Based on a true story, War Dogs has down-on-his-luck good guy David Packouz (Teller) fall in with former high school buddy Efraim Diveroli (Hill), who earns a crust undercutting low-end military contracts. Schooling Packouz in the business, the two, with the help of Bradley Cooper's shady arms dealer, land a whopping three hundred million dollar contract from the US military to arm US allies in Afghanistan…
Like Adam McKay's The Big Short last year, War Dogs has a comedy director tackle meatier issues; Todd Phillips has made a name for himself directing Old School, Due Date and the Hangover series and relishes the opportunity to get stuck into meatier stuff. Scorsese is the obvious reference point here and Phillips squeezes a busy Goodfellas-esque crime drama out of the story with a mixed bag of tunes (CCR's Fortunate Son, Floyd's Wish You Were Here), freeze-frames, slow-motion and narration dotting the running time. He also asks Hill to channel his Wolf of Wall Street character. But unlike Scorsese, Phillips doesn't seem to know where his Big Moments are and can be guilty of ignoring potentially edgy scenarios: At one point the boys drive a truck of munitions to Iraq but only find out after they've driven through the 'Triangle of Death', which kind of torpedoes any potential tension the audience might have felt if they knew that beforehand.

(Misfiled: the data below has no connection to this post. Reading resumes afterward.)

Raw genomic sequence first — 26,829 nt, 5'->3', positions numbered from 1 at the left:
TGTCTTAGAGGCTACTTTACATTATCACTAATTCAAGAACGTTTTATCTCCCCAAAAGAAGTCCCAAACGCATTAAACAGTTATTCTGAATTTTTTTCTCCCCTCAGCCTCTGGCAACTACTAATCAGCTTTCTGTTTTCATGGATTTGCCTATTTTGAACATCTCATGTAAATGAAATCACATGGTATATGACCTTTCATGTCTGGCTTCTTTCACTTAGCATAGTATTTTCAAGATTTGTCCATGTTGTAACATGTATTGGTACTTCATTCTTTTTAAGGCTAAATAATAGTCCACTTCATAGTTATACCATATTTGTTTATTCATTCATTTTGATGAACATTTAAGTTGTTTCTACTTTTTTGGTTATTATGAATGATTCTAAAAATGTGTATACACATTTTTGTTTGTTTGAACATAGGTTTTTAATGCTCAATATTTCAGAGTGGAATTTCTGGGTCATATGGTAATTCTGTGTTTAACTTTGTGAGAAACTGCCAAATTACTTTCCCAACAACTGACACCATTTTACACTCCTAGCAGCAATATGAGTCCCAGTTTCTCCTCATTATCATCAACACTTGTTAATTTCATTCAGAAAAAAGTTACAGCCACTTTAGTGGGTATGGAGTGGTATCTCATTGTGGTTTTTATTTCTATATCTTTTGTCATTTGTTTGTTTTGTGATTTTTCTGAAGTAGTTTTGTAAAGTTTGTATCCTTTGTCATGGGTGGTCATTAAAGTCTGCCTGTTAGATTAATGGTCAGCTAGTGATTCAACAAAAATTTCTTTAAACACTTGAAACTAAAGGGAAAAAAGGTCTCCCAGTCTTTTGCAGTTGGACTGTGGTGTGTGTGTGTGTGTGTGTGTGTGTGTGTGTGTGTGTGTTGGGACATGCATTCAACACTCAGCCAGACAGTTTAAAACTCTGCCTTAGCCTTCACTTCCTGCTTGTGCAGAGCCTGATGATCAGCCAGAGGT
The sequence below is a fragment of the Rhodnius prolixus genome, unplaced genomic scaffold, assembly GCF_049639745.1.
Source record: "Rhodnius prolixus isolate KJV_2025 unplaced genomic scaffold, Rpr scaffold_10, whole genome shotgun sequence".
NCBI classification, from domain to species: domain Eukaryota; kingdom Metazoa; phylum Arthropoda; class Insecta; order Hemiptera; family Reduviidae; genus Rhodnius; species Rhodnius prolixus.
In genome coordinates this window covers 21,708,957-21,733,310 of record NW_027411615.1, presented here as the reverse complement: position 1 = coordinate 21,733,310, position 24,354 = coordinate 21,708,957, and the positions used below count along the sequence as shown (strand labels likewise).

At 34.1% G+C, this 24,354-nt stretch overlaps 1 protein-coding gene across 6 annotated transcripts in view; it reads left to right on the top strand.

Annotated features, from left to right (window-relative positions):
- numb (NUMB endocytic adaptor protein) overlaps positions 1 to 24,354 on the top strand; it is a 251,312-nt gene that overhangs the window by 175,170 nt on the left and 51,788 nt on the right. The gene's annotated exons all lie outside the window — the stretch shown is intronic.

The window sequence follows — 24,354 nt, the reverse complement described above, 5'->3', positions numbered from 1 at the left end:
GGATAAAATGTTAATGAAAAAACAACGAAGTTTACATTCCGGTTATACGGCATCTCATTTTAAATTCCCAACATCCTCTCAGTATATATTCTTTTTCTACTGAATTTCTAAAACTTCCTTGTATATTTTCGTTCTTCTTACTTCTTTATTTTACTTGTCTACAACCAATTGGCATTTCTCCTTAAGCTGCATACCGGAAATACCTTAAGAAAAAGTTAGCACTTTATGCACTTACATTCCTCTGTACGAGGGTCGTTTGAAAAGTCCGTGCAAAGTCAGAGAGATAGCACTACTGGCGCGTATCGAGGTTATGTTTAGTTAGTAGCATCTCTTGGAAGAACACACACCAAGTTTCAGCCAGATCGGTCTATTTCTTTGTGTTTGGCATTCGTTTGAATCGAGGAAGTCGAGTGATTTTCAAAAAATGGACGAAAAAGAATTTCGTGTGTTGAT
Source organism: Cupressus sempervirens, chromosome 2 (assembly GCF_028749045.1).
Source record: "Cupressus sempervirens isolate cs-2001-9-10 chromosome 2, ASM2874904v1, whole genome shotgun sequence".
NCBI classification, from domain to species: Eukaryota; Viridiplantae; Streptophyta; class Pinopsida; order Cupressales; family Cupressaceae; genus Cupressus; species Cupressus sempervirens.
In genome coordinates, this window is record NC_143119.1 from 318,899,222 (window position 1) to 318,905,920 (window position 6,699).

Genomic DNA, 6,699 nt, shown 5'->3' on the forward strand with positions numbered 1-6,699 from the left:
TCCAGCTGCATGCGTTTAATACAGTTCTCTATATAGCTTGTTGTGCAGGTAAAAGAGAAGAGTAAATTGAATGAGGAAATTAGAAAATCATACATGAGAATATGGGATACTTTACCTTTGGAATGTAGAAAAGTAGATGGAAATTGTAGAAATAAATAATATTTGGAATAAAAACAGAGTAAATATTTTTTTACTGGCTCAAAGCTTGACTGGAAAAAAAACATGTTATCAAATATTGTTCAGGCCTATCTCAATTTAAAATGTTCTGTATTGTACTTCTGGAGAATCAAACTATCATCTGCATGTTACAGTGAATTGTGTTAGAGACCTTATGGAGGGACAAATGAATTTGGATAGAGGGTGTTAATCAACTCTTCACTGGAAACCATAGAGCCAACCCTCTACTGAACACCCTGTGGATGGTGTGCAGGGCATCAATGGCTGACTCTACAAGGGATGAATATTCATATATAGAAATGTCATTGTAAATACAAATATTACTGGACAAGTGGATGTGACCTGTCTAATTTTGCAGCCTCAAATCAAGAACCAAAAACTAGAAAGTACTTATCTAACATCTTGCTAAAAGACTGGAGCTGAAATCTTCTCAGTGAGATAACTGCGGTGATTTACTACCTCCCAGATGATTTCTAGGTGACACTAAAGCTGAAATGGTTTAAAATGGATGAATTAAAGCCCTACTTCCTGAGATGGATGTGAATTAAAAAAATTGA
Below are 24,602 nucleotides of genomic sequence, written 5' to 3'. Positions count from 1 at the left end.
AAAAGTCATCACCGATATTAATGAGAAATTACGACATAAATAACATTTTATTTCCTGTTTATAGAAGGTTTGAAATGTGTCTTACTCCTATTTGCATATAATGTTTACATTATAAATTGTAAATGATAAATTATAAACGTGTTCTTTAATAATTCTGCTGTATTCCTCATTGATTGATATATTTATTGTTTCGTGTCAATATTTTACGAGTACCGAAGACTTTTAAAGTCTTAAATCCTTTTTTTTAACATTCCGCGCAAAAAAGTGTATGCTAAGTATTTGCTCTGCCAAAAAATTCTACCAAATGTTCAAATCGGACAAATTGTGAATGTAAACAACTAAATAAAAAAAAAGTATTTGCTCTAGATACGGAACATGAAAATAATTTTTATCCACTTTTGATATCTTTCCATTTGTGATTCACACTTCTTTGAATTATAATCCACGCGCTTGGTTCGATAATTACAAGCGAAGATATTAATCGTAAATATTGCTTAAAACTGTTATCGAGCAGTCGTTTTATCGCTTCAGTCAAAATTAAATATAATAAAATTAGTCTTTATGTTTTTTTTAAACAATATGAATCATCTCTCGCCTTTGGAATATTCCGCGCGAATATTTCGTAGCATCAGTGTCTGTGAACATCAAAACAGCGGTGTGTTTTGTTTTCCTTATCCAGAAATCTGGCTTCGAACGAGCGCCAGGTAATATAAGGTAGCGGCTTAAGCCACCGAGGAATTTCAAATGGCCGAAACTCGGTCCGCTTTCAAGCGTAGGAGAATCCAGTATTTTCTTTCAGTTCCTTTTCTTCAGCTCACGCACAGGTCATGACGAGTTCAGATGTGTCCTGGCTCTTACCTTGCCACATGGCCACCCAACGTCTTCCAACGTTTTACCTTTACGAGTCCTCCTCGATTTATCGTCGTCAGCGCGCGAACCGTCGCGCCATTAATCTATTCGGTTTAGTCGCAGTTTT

Phillips can't decide whether or not to condemn them or root for them. It bends over backwards to make Teller's Packouz likeable. It's his narration that dominates and acts as a guide - telling us who this is, what that means, etc. - but it's difficult to understand what his moral centre is. Teller is a good guy, the movie says, because he has a beautiful girlfriend and a baby, but that's not enough and the audience doesn’t get to appreciate his supposed fall from grace.
What War Dogs does is damn the system that spawns these opportunists: America is a 'dump' with the garish convention of arms dealers compared to comic-con. Yes, the movie says, this is terrible situation. There's nothing likeable about Hill's Diveroli either: when Teller points out that, after they are shafted on a deal, that for once the American taxpayer is getting a good deal on defence contract, Hill replies, "F**k the American taxpayer." He is capitalism at its worst. "War is economy" is the mantra.
But in coming from nothing and making it big Phillips has a grudging respect for these guys. "This isn’t about being pro-war… this is about being pro-money," Hill says and Phillips seems a-okay with that. Yes, they are profiteers of death, BU they didn't create the situation so why not earn something from it? It makes the problematic Lord Of War, Andrew Niccol's 2005 drama starring Nicolas Cage, morally conflicted in comparison.
Despite all this War Dogs is never dull. It's a busy thing and with a fun Hill running amok it remains entertaining popcorn fodder throughout.